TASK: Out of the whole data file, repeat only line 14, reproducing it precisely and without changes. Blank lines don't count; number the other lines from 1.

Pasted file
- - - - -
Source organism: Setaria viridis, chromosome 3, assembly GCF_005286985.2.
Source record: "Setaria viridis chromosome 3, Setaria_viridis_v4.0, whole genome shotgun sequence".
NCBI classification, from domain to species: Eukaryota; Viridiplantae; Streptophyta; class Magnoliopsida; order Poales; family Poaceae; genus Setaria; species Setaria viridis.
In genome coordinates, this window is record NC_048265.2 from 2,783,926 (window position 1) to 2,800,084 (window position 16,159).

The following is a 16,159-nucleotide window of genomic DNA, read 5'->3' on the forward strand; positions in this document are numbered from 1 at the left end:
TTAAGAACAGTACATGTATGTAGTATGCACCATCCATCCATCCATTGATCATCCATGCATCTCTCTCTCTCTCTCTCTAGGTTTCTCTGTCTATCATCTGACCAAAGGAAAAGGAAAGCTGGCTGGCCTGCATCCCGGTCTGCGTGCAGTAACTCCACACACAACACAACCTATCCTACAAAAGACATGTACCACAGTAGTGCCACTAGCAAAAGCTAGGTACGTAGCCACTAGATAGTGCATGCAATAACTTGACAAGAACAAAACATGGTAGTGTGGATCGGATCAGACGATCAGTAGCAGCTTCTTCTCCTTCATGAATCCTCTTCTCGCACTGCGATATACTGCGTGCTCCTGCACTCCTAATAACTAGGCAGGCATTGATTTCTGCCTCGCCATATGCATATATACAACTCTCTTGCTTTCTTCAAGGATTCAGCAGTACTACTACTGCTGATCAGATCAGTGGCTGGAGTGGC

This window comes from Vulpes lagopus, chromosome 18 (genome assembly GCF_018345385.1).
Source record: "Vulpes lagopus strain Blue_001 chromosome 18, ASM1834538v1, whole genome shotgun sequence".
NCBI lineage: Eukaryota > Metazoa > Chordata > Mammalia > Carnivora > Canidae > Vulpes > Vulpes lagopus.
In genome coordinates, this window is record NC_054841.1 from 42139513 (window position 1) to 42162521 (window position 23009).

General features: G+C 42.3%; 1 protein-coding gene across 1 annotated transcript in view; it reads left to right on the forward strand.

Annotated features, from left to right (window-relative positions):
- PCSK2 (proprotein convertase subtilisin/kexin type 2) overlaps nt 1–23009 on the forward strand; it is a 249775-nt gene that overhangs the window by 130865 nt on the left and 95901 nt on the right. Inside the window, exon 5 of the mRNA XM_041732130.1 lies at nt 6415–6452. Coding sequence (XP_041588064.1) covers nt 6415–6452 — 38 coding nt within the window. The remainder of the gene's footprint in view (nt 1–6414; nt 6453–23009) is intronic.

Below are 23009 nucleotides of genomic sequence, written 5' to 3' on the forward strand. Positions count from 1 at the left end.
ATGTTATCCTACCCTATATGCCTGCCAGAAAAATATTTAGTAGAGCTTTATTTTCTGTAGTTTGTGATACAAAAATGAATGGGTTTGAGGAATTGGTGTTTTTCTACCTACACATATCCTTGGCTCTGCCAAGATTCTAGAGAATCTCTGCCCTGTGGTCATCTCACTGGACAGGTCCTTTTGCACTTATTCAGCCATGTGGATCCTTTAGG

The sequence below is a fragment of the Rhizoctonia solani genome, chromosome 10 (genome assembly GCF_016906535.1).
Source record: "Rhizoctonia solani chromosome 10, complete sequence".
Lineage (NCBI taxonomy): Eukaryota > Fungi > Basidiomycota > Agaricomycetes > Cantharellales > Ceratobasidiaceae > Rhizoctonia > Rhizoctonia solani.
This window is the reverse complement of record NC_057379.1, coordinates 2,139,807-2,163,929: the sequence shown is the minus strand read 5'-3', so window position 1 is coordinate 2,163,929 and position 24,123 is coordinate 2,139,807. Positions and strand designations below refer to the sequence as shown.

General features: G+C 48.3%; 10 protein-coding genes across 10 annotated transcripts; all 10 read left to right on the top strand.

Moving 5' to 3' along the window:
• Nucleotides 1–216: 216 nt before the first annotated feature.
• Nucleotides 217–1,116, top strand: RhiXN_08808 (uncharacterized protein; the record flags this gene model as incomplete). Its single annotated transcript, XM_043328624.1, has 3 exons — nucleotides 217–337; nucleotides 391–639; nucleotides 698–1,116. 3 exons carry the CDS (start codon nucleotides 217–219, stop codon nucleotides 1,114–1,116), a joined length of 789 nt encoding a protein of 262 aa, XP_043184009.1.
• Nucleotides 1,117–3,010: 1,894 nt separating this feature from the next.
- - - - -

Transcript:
Below are 23009 nucleotides of genomic sequence, written 5' to 3' on the forward strand. Positions count from 1 at the left end.